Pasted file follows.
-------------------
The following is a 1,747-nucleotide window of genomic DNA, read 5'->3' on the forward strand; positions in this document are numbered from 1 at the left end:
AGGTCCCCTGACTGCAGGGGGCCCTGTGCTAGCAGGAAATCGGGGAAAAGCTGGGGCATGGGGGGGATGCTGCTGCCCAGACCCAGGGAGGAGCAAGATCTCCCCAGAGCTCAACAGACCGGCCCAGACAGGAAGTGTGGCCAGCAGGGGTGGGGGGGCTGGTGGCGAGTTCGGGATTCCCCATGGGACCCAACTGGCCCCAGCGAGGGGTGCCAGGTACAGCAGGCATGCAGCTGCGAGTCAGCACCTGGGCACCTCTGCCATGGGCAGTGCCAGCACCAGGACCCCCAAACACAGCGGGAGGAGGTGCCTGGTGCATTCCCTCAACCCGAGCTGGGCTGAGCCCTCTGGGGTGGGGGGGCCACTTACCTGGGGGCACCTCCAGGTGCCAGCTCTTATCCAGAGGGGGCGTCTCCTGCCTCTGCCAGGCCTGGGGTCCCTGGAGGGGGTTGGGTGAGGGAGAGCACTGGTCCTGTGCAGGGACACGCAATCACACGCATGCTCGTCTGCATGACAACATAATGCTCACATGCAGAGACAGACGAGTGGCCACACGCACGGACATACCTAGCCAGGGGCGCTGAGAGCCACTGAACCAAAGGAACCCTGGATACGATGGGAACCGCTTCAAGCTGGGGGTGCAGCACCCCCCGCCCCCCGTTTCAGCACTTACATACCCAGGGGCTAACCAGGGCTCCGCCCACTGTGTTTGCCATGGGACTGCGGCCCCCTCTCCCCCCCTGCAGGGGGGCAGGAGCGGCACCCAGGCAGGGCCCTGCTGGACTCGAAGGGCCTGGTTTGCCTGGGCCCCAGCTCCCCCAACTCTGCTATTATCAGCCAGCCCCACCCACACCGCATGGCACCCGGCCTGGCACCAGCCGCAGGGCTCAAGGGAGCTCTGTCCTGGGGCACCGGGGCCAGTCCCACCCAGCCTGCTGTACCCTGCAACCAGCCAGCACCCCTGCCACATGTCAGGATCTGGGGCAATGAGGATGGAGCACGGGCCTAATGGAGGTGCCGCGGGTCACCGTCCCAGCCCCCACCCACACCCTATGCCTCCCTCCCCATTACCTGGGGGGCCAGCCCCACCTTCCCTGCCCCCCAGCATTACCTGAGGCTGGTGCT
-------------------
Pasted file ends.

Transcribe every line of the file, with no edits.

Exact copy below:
The following is a 1,747-nucleotide window of genomic DNA, read 5'->3' on the forward strand; positions in this document are numbered from 1 at the left end:
AGGTCCCCTGACTGCAGGGGGCCCTGTGCTAGCAGGAAATCGGGGAAAAGCTGGGGCATGGGGGGGATGCTGCTGCCCAGACCCAGGGAGGAGCAAGATCTCCCCAGAGCTCAACAGACCGGCCCAGACAGGAAGTGTGGCCAGCAGGGGTGGGGGGGCTGGTGGCGAGTTCGGGATTCCCCATGGGACCCAACTGGCCCCAGCGAGGGGTGCCAGGTACAGCAGGCATGCAGCTGCGAGTCAGCACCTGGGCACCTCTGCCATGGGCAGTGCCAGCACCAGGACCCCCAAACACAGCGGGAGGAGGTGCCTGGTGCATTCCCTCAACCCGAGCTGGGCTGAGCCCTCTGGGGTGGGGGGGCCACTTACCTGGGGGCACCTCCAGGTGCCAGCTCTTATCCAGAGGGGGCGTCTCCTGCCTCTGCCAGGCCTGGGGTCCCTGGAGGGGGTTGGGTGAGGGAGAGCACTGGTCCTGTGCAGGGACACGCAATCACACGCATGCTCGTCTGCATGACAACATAATGCTCACATGCAGAGACAGACGAGTGGCCACACGCACGGACATACCTAGCCAGGGGCGCTGAGAGCCACTGAACCAAAGGAACCCTGGATACGATGGGAACCGCTTCAAGCTGGGGGTGCAGCACCCCCCGCCCCCCGTTTCAGCACTTACATACCCAGGGGCTAACCAGGGCTCCGCCCACTGTGTTTGCCATGGGACTGCGGCCCCCTCTCCCCCCCTGCAGGGGGGCAGGAGCGGCACCCAGGCAGGGCCCTGCTGGACTCGAAGGGCCTGGTTTGCCTGGGCCCCAGCTCCCCCAACTCTGCTATTATCAGCCAGCCCCACCCACACCGCATGGCACCCGGCCTGGCACCAGCCGCAGGGCTCAAGGGAGCTCTGTCCTGGGGCACCGGGGCCAGTCCCACCCAGCCTGCTGTACCCTGCAACCAGCCAGCACCCCTGCCACATGTCAGGATCTGGGGCAATGAGGATGGAGCACGGGCCTAATGGAGGTGCCGCGGGTCACCGTCCCAGCCCCCACCCACACCCTATGCCTCCCTCCCCATTACCTGGGGGGCCAGCCCCACCTTCCCTGCCCCCCAGCATTACCTGAGGCTGGTGCT